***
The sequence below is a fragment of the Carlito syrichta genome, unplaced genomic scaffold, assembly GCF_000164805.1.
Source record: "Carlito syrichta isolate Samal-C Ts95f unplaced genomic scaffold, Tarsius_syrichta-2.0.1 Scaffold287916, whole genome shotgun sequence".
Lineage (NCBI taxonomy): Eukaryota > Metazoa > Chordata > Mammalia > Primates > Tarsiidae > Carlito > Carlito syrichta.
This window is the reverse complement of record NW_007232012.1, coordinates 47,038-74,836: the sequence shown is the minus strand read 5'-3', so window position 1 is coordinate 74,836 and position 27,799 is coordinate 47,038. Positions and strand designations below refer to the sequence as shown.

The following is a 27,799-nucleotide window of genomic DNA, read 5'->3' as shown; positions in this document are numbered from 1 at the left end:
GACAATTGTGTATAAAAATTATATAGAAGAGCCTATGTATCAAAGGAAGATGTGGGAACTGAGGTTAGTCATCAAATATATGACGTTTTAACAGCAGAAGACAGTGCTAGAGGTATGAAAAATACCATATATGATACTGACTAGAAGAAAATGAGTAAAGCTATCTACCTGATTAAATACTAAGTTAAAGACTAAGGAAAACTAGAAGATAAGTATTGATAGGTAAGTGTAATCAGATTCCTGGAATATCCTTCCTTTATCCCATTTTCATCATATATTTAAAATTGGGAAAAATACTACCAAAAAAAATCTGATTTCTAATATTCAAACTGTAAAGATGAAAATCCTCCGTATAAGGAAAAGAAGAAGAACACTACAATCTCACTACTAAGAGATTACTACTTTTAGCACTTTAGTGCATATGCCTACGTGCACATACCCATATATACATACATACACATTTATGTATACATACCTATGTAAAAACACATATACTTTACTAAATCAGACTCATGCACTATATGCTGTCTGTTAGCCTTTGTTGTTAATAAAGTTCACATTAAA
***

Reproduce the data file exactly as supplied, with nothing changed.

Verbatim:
The sequence below is a fragment of the Carlito syrichta genome, unplaced genomic scaffold, assembly GCF_000164805.1.
Source record: "Carlito syrichta isolate Samal-C Ts95f unplaced genomic scaffold, Tarsius_syrichta-2.0.1 Scaffold287916, whole genome shotgun sequence".
Lineage (NCBI taxonomy): Eukaryota > Metazoa > Chordata > Mammalia > Primates > Tarsiidae > Carlito > Carlito syrichta.
This window is the reverse complement of record NW_007232012.1, coordinates 47,038-74,836: the sequence shown is the minus strand read 5'-3', so window position 1 is coordinate 74,836 and position 27,799 is coordinate 47,038. Positions and strand designations below refer to the sequence as shown.

The following is a 27,799-nucleotide window of genomic DNA, read 5'->3' as shown; positions in this document are numbered from 1 at the left end:
GACAATTGTGTATAAAAATTATATAGAAGAGCCTATGTATCAAAGGAAGATGTGGGAACTGAGGTTAGTCATCAAATATATGACGTTTTAACAGCAGAAGACAGTGCTAGAGGTATGAAAAATACCATATATGATACTGACTAGAAGAAAATGAGTAAAGCTATCTACCTGATTAAATACTAAGTTAAAGACTAAGGAAAACTAGAAGATAAGTATTGATAGGTAAGTGTAATCAGATTCCTGGAATATCCTTCCTTTATCCCATTTTCATCATATATTTAAAATTGGGAAAAATACTACCAAAAAAAATCTGATTTCTAATATTCAAACTGTAAAGATGAAAATCCTCCGTATAAGGAAAAGAAGAAGAACACTACAATCTCACTACTAAGAGATTACTACTTTTAGCACTTTAGTGCATATGCCTACGTGCACATACCCATATATACATACATACACATTTATGTATACATACCTATGTAAAAACACATATACTTTACTAAATCAGACTCATGCACTATATGCTGTCTGTTAGCCTTTGTTGTTAATAAAGTTCACATTAAA